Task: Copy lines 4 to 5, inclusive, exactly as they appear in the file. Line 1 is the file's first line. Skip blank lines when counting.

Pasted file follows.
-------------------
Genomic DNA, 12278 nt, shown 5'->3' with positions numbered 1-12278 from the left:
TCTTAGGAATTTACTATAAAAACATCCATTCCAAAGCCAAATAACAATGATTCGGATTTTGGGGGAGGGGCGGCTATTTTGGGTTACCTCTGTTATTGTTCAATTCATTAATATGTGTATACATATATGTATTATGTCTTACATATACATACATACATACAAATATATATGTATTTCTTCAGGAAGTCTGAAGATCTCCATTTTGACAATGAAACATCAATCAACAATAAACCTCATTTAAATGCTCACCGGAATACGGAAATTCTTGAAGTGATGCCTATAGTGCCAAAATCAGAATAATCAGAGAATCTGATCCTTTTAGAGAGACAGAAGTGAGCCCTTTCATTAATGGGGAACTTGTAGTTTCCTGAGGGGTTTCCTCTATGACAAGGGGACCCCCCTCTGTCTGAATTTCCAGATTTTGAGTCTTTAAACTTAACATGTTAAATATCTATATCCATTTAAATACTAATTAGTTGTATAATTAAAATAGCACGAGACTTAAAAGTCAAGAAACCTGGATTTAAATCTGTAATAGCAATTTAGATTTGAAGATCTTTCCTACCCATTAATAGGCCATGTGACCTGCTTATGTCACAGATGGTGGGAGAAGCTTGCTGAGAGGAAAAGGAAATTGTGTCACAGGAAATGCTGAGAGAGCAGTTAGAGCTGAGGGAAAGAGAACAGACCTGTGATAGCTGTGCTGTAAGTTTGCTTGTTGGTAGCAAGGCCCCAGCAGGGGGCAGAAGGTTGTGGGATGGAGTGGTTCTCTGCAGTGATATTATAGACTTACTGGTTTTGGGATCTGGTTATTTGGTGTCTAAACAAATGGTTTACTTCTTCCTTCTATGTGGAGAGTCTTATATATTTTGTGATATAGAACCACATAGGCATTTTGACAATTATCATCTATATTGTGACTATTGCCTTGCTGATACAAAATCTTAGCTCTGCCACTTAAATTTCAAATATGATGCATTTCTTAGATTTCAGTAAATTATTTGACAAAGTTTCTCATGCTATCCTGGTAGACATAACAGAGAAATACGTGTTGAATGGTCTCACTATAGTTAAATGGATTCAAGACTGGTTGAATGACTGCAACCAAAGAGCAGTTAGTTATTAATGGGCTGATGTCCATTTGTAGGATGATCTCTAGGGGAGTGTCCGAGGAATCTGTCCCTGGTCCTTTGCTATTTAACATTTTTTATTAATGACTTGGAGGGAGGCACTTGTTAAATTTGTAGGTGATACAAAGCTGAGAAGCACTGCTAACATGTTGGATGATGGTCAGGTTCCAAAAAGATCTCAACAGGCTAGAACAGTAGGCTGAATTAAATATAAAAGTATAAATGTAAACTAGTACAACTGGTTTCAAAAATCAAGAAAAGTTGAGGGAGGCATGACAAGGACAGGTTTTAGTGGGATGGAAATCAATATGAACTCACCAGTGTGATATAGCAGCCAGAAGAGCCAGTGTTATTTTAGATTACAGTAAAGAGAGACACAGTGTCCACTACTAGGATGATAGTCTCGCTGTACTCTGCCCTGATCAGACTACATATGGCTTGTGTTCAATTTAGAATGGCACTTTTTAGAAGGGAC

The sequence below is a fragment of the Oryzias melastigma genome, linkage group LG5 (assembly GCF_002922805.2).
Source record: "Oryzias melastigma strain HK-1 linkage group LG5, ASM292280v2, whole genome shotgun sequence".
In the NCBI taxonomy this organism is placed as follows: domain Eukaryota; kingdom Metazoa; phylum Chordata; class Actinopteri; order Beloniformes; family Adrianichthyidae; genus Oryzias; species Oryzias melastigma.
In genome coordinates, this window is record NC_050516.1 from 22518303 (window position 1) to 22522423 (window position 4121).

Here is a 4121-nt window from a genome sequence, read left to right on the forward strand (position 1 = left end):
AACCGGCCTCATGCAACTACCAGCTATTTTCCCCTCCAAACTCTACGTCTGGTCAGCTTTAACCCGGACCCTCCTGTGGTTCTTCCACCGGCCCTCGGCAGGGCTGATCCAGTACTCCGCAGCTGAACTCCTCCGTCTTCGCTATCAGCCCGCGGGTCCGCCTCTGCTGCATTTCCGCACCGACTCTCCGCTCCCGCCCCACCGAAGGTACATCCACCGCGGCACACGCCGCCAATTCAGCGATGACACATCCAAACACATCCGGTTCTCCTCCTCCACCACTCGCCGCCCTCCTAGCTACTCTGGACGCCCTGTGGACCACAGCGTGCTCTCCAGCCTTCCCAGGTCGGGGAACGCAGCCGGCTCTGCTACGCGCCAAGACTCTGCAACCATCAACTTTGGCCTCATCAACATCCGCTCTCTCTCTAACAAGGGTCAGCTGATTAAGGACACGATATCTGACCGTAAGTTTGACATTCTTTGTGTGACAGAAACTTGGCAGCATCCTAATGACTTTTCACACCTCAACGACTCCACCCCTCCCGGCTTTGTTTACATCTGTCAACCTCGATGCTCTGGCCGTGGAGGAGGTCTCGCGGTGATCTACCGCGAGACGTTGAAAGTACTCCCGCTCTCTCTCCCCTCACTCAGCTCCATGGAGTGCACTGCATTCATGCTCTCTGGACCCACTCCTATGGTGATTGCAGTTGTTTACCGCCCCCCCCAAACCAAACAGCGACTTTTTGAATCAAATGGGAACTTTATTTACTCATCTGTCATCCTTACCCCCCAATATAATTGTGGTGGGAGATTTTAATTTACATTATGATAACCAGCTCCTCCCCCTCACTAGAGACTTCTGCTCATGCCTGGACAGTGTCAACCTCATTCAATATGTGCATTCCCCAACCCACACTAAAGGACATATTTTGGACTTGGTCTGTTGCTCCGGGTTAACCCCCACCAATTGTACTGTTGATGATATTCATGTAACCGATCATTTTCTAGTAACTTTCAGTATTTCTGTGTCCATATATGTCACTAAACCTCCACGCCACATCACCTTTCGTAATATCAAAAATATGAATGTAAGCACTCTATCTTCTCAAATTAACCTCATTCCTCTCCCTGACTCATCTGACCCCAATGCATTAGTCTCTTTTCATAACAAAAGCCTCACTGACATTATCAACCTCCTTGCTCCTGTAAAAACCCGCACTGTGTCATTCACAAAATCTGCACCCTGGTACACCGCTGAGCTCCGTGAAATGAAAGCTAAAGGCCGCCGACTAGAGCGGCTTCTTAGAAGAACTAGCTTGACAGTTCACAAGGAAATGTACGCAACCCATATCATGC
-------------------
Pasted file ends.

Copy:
Source record: "Oryzias melastigma strain HK-1 linkage group LG5, ASM292280v2, whole genome shotgun sequence".
In the NCBI taxonomy this organism is placed as follows: domain Eukaryota; kingdom Metazoa; phylum Chordata; class Actinopteri; order Beloniformes; family Adrianichthyidae; genus Oryzias; species Oryzias melastigma.